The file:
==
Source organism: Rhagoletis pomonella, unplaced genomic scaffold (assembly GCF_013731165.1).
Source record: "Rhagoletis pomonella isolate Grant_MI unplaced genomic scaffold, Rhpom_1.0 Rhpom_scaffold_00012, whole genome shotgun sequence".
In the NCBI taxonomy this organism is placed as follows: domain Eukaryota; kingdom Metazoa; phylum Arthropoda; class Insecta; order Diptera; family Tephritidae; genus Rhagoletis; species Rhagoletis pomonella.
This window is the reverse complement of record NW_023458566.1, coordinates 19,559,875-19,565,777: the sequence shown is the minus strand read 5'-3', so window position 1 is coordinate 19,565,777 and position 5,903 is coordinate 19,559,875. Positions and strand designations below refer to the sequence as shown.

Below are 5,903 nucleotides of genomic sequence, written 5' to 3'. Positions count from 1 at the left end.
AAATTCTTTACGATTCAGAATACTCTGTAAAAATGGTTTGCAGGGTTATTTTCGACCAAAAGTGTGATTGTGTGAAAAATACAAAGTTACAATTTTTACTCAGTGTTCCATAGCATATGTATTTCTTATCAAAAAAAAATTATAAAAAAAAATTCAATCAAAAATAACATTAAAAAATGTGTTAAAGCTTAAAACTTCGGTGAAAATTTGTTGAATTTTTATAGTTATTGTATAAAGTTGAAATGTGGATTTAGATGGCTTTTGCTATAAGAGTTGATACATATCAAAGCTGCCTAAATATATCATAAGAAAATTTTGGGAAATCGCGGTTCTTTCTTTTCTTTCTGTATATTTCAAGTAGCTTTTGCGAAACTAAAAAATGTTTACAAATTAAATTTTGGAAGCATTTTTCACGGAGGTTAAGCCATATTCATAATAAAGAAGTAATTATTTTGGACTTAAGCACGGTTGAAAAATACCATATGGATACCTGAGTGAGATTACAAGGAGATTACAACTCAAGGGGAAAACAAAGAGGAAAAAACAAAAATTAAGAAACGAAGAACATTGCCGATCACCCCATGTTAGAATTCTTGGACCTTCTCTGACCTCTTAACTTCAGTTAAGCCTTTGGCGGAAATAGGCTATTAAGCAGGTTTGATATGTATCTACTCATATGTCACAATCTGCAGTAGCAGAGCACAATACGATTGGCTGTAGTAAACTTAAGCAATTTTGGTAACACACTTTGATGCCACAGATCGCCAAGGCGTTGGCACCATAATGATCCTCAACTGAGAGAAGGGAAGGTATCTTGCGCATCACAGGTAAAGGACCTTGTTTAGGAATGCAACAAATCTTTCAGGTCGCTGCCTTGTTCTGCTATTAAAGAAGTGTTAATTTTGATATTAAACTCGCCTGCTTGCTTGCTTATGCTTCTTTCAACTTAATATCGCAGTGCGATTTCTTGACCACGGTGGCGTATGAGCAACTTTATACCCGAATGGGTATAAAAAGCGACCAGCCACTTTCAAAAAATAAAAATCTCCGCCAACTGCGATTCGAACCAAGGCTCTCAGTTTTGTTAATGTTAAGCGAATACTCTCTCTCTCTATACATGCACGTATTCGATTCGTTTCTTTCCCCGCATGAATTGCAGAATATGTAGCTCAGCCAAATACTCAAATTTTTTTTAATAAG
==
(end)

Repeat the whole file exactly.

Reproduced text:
Source organism: Rhagoletis pomonella, unplaced genomic scaffold (assembly GCF_013731165.1).
Source record: "Rhagoletis pomonella isolate Grant_MI unplaced genomic scaffold, Rhpom_1.0 Rhpom_scaffold_00012, whole genome shotgun sequence".
In the NCBI taxonomy this organism is placed as follows: domain Eukaryota; kingdom Metazoa; phylum Arthropoda; class Insecta; order Diptera; family Tephritidae; genus Rhagoletis; species Rhagoletis pomonella.
This window is the reverse complement of record NW_023458566.1, coordinates 19,559,875-19,565,777: the sequence shown is the minus strand read 5'-3', so window position 1 is coordinate 19,565,777 and position 5,903 is coordinate 19,559,875. Positions and strand designations below refer to the sequence as shown.

Below are 5,903 nucleotides of genomic sequence, written 5' to 3'. Positions count from 1 at the left end.
AAATTCTTTACGATTCAGAATACTCTGTAAAAATGGTTTGCAGGGTTATTTTCGACCAAAAGTGTGATTGTGTGAAAAATACAAAGTTACAATTTTTACTCAGTGTTCCATAGCATATGTATTTCTTATCAAAAAAAAATTATAAAAAAAAATTCAATCAAAAATAACATTAAAAAATGTGTTAAAGCTTAAAACTTCGGTGAAAATTTGTTGAATTTTTATAGTTATTGTATAAAGTTGAAATGTGGATTTAGATGGCTTTTGCTATAAGAGTTGATACATATCAAAGCTGCCTAAATATATCATAAGAAAATTTTGGGAAATCGCGGTTCTTTCTTTTCTTTCTGTATATTTCAAGTAGCTTTTGCGAAACTAAAAAATGTTTACAAATTAAATTTTGGAAGCATTTTTCACGGAGGTTAAGCCATATTCATAATAAAGAAGTAATTATTTTGGACTTAAGCACGGTTGAAAAATACCATATGGATACCTGAGTGAGATTACAAGGAGATTACAACTCAAGGGGAAAACAAAGAGGAAAAAACAAAAATTAAGAAACGAAGAACATTGCCGATCACCCCATGTTAGAATTCTTGGACCTTCTCTGACCTCTTAACTTCAGTTAAGCCTTTGGCGGAAATAGGCTATTAAGCAGGTTTGATATGTATCTACTCATATGTCACAATCTGCAGTAGCAGAGCACAATACGATTGGCTGTAGTAAACTTAAGCAATTTTGGTAACACACTTTGATGCCACAGATCGCCAAGGCGTTGGCACCATAATGATCCTCAACTGAGAGAAGGGAAGGTATCTTGCGCATCACAGGTAAAGGACCTTGTTTAGGAATGCAACAAATCTTTCAGGTCGCTGCCTTGTTCTGCTATTAAAGAAGTGTTAATTTTGATATTAAACTCGCCTGCTTGCTTGCTTATGCTTCTTTCAACTTAATATCGCAGTGCGATTTCTTGACCACGGTGGCGTATGAGCAACTTTATACCCGAATGGGTATAAAAAGCGACCAGCCACTTTCAAAAAATAAAAATCTCCGCCAACTGCGATTCGAACCAAGGCTCTCAGTTTTGTTAATGTTAAGCGAATACTCTCTCTCTCTATACATGCACGTATTCGATTCGTTTCTTTCCCCGCATGAATTGCAGAATATGTAGCTCAGCCAAATACTCAAATTTTTTTTAATAAG